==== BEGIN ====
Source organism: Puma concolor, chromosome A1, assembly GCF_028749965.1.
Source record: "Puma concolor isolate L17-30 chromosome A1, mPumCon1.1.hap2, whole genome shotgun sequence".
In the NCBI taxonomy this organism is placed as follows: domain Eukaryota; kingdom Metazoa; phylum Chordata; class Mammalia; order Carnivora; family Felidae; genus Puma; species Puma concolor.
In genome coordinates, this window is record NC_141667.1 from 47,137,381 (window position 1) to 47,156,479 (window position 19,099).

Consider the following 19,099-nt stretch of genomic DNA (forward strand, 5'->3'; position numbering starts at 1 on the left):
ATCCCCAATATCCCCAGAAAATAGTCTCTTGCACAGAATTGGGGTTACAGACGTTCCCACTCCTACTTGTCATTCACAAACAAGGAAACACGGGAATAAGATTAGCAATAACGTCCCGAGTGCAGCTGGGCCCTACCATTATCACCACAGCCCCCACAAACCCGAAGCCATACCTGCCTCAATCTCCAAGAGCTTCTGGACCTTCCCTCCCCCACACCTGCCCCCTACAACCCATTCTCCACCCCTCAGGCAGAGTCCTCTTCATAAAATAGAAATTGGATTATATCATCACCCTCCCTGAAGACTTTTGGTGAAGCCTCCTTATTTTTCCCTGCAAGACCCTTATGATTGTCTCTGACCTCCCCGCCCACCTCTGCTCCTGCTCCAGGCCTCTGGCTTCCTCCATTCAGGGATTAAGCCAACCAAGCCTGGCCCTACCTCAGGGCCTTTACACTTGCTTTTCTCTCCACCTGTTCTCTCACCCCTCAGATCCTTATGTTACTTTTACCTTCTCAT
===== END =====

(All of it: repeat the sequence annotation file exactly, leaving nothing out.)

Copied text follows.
Source organism: Puma concolor, chromosome A1, assembly GCF_028749965.1.
Source record: "Puma concolor isolate L17-30 chromosome A1, mPumCon1.1.hap2, whole genome shotgun sequence".
In the NCBI taxonomy this organism is placed as follows: domain Eukaryota; kingdom Metazoa; phylum Chordata; class Mammalia; order Carnivora; family Felidae; genus Puma; species Puma concolor.
In genome coordinates, this window is record NC_141667.1 from 47,137,381 (window position 1) to 47,156,479 (window position 19,099).

Consider the following 19,099-nt stretch of genomic DNA (forward strand, 5'->3'; position numbering starts at 1 on the left):
ATCCCCAATATCCCCAGAAAATAGTCTCTTGCACAGAATTGGGGTTACAGACGTTCCCACTCCTACTTGTCATTCACAAACAAGGAAACACGGGAATAAGATTAGCAATAACGTCCCGAGTGCAGCTGGGCCCTACCATTATCACCACAGCCCCCACAAACCCGAAGCCATACCTGCCTCAATCTCCAAGAGCTTCTGGACCTTCCCTCCCCCACACCTGCCCCCTACAACCCATTCTCCACCCCTCAGGCAGAGTCCTCTTCATAAAATAGAAATTGGATTATATCATCACCCTCCCTGAAGACTTTTGGTGAAGCCTCCTTATTTTTCCCTGCAAGACCCTTATGATTGTCTCTGACCTCCCCGCCCACCTCTGCTCCTGCTCCAGGCCTCTGGCTTCCTCCATTCAGGGATTAAGCCAACCAAGCCTGGCCCTACCTCAGGGCCTTTACACTTGCTTTTCTCTCCACCTGTTCTCTCACCCCTCAGATCCTTATGTTACTTTTACCTTCTCAT